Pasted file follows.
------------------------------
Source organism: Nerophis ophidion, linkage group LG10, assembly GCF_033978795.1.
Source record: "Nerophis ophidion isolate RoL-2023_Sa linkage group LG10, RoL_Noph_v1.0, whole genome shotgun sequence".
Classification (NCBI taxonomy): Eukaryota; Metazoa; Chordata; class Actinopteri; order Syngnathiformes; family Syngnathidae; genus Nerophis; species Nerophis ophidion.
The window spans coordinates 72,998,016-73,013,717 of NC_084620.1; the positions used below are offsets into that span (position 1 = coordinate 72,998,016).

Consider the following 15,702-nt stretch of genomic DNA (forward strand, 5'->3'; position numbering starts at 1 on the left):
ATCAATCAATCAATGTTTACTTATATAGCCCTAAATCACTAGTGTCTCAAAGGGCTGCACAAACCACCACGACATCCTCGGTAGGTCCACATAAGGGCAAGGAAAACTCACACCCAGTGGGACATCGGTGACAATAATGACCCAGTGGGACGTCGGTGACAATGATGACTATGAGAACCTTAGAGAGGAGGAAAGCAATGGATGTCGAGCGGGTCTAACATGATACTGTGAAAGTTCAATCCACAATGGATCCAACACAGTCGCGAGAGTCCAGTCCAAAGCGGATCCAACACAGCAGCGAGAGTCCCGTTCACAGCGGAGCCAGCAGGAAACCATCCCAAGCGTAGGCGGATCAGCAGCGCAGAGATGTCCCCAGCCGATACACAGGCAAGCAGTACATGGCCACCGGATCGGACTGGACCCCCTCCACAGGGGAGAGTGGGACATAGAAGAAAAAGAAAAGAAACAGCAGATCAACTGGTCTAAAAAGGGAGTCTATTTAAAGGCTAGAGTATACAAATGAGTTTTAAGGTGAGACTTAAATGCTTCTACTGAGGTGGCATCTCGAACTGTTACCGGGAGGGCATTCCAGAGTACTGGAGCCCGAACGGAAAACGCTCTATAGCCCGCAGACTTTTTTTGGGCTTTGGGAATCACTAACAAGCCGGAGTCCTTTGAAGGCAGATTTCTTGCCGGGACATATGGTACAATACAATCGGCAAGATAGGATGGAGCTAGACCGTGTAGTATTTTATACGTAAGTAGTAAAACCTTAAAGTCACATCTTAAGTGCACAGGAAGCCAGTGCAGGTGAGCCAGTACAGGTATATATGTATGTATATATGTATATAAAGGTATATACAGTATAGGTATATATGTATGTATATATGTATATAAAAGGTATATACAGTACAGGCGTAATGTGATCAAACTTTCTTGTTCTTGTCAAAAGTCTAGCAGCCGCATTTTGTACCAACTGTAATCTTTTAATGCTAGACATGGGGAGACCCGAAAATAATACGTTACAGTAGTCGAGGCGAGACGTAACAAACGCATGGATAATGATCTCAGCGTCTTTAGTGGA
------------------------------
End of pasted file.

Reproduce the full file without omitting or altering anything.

Source organism: Nerophis ophidion, linkage group LG10, assembly GCF_033978795.1.
Source record: "Nerophis ophidion isolate RoL-2023_Sa linkage group LG10, RoL_Noph_v1.0, whole genome shotgun sequence".
Classification (NCBI taxonomy): Eukaryota; Metazoa; Chordata; class Actinopteri; order Syngnathiformes; family Syngnathidae; genus Nerophis; species Nerophis ophidion.
The window spans coordinates 72,998,016-73,013,717 of NC_084620.1; the positions used below are offsets into that span (position 1 = coordinate 72,998,016).

Consider the following 15,702-nt stretch of genomic DNA (forward strand, 5'->3'; position numbering starts at 1 on the left):
ATCAATCAATCAATGTTTACTTATATAGCCCTAAATCACTAGTGTCTCAAAGGGCTGCACAAACCACCACGACATCCTCGGTAGGTCCACATAAGGGCAAGGAAAACTCACACCCAGTGGGACATCGGTGACAATAATGACCCAGTGGGACGTCGGTGACAATGATGACTATGAGAACCTTAGAGAGGAGGAAAGCAATGGATGTCGAGCGGGTCTAACATGATACTGTGAAAGTTCAATCCACAATGGATCCAACACAGTCGCGAGAGTCCAGTCCAAAGCGGATCCAACACAGCAGCGAGAGTCCCGTTCACAGCGGAGCCAGCAGGAAACCATCCCAAGCGTAGGCGGATCAGCAGCGCAGAGATGTCCCCAGCCGATACACAGGCAAGCAGTACATGGCCACCGGATCGGACTGGACCCCCTCCACAGGGGAGAGTGGGACATAGAAGAAAAAGAAAAGAAACAGCAGATCAACTGGTCTAAAAAGGGAGTCTATTTAAAGGCTAGAGTATACAAATGAGTTTTAAGGTGAGACTTAAATGCTTCTACTGAGGTGGCATCTCGAACTGTTACCGGGAGGGCATTCCAGAGTACTGGAGCCCGAACGGAAAACGCTCTATAGCCCGCAGACTTTTTTTGGGCTTTGGGAATCACTAACAAGCCGGAGTCCTTTGAAGGCAGATTTCTTGCCGGGACATATGGTACAATACAATCGGCAAGATAGGATGGAGCTAGACCGTGTAGTATTTTATACGTAAGTAGTAAAACCTTAAAGTCACATCTTAAGTGCACAGGAAGCCAGTGCAGGTGAGCCAGTACAGGTATATATGTATGTATATATGTATATAAAGGTATATACAGTATAGGTATATATGTATGTATATATGTATATAAAAGGTATATACAGTACAGGCGTAATGTGATCAAACTTTCTTGTTCTTGTCAAAAGTCTAGCAGCCGCATTTTGTACCAACTGTAATCTTTTAATGCTAGACATGGGGAGACCCGAAAATAATACGTTACAGTAGTCGAGGCGAGACGTAACAAACGCATGGATAATGATCTCAGCGTCTTTAGTGGA